A theory of universal human needs
Even simpler than Abraham Maslow’s 5-tier Hierarchy of Needs, and Clayton Alderfer’s 3-part ERG Theory, my Theory of Universal Human Needs has just two types of need: survival and betterment.
Why we do the things we do.
|Survival needs||Betterment needs|
(to feel good about being alive)
|Individual needs||1. Physical well-being|
2. Mental well-being
|5. More respect from others
6. More self-esteem
of the species
(and ongoing survival of the species)
|Species needs||3. A safe and healthy environment|
4. Reproduction or limiting reproduction
|7. Appreciation of 'life' and all that you have
8. Doing good deeds (helping others to satisfy their unmet needs)
First published January 2005
In each of the four sectors, the first need is a pre-requisite of the second need.
1, 2. Sufficient physical and mental health, food and water, safety and security, structure and belongingness, love and respect from others, and self-esteem, to be alive and to want to stay alive.
5, 6. How much ‘more’ appears to depend on both our individual personalities and characteristics (nature) and our experiences and environment (nurture).
There are more relationships between the eight needs and four goals than can be clearly shown via a two-dimensional (flat) table so I have developed, with the help of graphic designer Jeroen ten Berge, a more sophisticated nautilus diagram of the theory.
Whenever the four survival needs are met, humans attempt to satisfy their four betterment needs, which are the needs we must satisfy to improve the quality of our existence. Satisfying the first two produces transitory happiness. Satisfying the last two produces lasting contentment for the individual and contributes directly to the ‘ongoing survival of the species’.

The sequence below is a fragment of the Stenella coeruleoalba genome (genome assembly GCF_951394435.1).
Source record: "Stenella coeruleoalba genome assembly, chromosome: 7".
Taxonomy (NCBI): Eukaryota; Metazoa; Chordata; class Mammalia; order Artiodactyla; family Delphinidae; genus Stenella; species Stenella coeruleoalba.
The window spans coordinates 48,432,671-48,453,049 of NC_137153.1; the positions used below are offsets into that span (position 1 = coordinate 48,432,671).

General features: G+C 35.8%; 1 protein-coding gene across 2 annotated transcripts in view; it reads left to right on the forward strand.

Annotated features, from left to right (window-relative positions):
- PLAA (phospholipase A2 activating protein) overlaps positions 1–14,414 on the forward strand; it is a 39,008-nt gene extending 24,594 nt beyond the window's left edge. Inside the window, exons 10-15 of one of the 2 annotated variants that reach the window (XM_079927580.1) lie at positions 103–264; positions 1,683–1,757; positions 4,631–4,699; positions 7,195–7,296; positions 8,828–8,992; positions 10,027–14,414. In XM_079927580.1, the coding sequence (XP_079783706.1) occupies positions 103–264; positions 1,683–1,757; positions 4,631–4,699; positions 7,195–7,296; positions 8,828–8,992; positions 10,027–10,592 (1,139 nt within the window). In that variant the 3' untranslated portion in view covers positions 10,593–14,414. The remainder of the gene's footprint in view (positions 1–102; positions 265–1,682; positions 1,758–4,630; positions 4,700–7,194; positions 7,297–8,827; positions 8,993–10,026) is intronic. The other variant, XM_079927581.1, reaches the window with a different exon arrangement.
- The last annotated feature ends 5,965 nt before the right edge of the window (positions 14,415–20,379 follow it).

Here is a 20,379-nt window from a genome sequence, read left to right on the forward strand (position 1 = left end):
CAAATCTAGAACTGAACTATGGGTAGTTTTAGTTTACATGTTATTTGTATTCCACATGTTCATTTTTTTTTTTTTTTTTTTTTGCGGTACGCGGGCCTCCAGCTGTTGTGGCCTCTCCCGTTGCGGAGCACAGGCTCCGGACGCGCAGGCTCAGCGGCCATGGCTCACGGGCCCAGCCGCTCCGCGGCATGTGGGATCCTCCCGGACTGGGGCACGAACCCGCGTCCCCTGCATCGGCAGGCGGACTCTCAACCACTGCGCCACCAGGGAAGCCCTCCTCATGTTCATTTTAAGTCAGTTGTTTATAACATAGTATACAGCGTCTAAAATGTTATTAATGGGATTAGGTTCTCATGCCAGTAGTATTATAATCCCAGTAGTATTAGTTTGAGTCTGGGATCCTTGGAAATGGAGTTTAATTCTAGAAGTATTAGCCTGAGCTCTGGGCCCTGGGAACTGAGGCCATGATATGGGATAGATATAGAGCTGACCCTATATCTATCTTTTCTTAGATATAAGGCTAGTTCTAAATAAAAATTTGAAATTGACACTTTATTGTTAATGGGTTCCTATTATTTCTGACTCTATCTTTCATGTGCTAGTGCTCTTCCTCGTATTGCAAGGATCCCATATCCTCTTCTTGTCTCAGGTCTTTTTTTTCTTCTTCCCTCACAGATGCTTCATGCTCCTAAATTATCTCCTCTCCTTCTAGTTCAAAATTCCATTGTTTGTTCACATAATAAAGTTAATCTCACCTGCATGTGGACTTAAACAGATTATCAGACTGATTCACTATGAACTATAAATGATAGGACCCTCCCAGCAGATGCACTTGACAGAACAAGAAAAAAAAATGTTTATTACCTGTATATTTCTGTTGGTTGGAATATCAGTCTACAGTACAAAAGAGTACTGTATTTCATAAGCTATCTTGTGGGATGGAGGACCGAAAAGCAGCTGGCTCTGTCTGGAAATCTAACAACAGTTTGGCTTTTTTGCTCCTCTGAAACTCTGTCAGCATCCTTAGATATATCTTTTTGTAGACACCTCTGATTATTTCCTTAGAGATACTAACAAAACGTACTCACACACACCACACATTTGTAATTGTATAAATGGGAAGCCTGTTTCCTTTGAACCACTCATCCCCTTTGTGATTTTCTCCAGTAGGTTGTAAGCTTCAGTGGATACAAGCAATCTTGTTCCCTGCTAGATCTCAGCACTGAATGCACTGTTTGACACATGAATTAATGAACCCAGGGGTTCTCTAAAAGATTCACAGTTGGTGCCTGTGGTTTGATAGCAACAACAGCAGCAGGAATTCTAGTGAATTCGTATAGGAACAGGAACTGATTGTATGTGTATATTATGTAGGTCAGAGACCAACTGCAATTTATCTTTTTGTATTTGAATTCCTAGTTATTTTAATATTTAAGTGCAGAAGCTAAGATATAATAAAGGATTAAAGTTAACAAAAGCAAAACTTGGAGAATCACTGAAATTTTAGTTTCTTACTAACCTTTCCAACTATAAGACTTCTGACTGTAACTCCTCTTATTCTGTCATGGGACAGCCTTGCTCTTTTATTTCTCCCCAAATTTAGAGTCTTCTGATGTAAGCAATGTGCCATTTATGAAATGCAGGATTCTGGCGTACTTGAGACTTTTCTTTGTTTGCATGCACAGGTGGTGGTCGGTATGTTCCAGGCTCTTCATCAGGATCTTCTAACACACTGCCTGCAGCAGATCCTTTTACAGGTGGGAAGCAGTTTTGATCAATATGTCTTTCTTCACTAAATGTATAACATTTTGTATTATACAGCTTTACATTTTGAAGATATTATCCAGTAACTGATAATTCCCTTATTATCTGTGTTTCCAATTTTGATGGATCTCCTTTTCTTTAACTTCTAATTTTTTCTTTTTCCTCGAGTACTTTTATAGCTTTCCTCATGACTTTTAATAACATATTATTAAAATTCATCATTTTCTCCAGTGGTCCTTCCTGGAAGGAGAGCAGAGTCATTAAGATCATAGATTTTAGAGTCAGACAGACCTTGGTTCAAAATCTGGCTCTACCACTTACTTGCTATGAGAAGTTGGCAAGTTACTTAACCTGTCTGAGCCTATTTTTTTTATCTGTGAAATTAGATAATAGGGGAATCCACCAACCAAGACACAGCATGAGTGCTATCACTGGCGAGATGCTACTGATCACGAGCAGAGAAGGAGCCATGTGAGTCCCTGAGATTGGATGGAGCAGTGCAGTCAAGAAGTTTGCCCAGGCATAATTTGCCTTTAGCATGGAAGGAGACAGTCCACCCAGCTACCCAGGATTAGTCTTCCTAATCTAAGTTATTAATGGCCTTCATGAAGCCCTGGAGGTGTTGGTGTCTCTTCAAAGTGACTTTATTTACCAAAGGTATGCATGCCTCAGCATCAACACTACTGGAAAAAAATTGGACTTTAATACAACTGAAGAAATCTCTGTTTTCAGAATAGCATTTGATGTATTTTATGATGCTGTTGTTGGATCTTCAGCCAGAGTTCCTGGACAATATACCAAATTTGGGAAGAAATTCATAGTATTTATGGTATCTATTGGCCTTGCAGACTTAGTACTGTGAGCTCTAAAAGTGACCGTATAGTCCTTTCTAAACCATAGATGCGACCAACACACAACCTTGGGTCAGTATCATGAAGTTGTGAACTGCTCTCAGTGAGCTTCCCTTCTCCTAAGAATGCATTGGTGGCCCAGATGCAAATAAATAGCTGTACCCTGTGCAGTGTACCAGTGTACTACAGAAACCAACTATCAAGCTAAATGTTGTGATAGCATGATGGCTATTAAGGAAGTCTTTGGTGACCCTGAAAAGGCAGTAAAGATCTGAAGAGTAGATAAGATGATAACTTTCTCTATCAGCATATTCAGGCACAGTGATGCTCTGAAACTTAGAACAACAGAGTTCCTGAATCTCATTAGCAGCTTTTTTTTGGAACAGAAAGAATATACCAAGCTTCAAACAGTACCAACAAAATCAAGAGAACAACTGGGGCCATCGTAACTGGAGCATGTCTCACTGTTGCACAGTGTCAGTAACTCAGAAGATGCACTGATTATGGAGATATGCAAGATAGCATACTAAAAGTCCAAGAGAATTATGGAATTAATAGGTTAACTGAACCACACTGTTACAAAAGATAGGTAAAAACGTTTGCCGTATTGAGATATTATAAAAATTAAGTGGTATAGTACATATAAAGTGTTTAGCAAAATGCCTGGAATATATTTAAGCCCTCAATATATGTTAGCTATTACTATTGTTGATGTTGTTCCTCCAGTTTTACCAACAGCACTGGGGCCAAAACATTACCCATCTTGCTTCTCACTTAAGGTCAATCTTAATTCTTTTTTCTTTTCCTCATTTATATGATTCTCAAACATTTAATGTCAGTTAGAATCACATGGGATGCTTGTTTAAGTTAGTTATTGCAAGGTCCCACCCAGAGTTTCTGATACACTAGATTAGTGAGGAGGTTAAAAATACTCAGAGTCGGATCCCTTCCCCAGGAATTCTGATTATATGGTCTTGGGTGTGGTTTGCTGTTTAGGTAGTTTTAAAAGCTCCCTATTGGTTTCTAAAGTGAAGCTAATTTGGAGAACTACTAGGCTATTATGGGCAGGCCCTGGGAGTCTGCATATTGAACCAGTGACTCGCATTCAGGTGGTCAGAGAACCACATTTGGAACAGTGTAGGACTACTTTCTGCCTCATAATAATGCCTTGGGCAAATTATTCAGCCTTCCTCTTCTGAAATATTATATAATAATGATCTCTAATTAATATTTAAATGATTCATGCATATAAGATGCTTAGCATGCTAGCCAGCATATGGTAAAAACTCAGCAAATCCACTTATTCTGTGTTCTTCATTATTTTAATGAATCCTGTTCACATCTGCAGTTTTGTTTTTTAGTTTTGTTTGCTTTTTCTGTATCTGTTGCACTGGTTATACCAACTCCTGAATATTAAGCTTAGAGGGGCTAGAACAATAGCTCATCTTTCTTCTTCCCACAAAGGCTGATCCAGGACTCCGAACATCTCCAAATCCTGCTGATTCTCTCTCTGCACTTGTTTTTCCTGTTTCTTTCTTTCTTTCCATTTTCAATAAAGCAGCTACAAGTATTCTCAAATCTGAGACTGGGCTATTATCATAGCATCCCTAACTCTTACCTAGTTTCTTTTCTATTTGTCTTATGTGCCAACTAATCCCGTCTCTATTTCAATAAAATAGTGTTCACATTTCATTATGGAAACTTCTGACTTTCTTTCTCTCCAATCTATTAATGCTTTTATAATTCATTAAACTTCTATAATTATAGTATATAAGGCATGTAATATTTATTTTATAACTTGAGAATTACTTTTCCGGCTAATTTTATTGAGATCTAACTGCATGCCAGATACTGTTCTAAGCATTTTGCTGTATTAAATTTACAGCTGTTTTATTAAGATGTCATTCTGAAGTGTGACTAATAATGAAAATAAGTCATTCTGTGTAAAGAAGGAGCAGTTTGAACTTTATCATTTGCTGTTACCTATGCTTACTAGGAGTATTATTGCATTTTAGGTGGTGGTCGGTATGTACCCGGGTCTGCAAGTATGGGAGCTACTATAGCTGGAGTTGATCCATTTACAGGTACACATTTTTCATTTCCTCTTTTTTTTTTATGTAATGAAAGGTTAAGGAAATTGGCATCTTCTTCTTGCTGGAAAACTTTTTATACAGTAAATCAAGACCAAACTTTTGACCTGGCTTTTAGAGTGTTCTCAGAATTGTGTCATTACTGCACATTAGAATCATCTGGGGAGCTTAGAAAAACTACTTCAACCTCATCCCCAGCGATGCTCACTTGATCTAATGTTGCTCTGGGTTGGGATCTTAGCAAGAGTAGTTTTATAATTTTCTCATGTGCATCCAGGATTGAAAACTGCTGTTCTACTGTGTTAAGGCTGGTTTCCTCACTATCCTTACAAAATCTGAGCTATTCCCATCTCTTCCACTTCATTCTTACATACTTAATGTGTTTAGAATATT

When perspective and historical context is added to the mix, two important insights come to light. First, our betterment needs ultimately make us better at surviving. And second, without recognition of our ultimate goal (to contribute to the ongoing survival of our species), most of us whose survival needs are met are subsequently left goalless.
Unlike a focused subsistence farmer, appreciative of food eaten and days survived, we wake up each day unsure of what we should be doing. And our natural motivation for ‘better’ — so long as we fail to understand it—is easily manipulated into an insatiable want for ‘more’, which leaves us perpetually dissatisfied and frustrated. We want fame, to be known by many; we need the love and the respect of a few. So how do most of us spend our time? Climbing ladders away from our family and friends.
We over-consume to our everyday detriment, each item devaluing the others we already have so we feel poor and cluttered. And we produce so much unnecessary waste that we are degrading our own (and only) environment. Unchecked, we will push ourselves back to subsistence living.
In other words, we (the wealthiest, most privileged humans of all time) are muddling up our own lives and, increasingly, the lives of others. We have, surely, misread the instructions.
As the Chilean economist Manfred Max-Neef points out, human needs are few, finite, and classifiable. It is in the infinite ways that we satisfy those needs that the diversity, wastage, and muddle occurs. But to improve the quality of our ‘satisfiers’ — the disparate acts we perform to satisfy our needs — first requires us to understand our universal needs and the fundamental goal they innately motivate us to achieve: ongoing survival of our truly incredible species.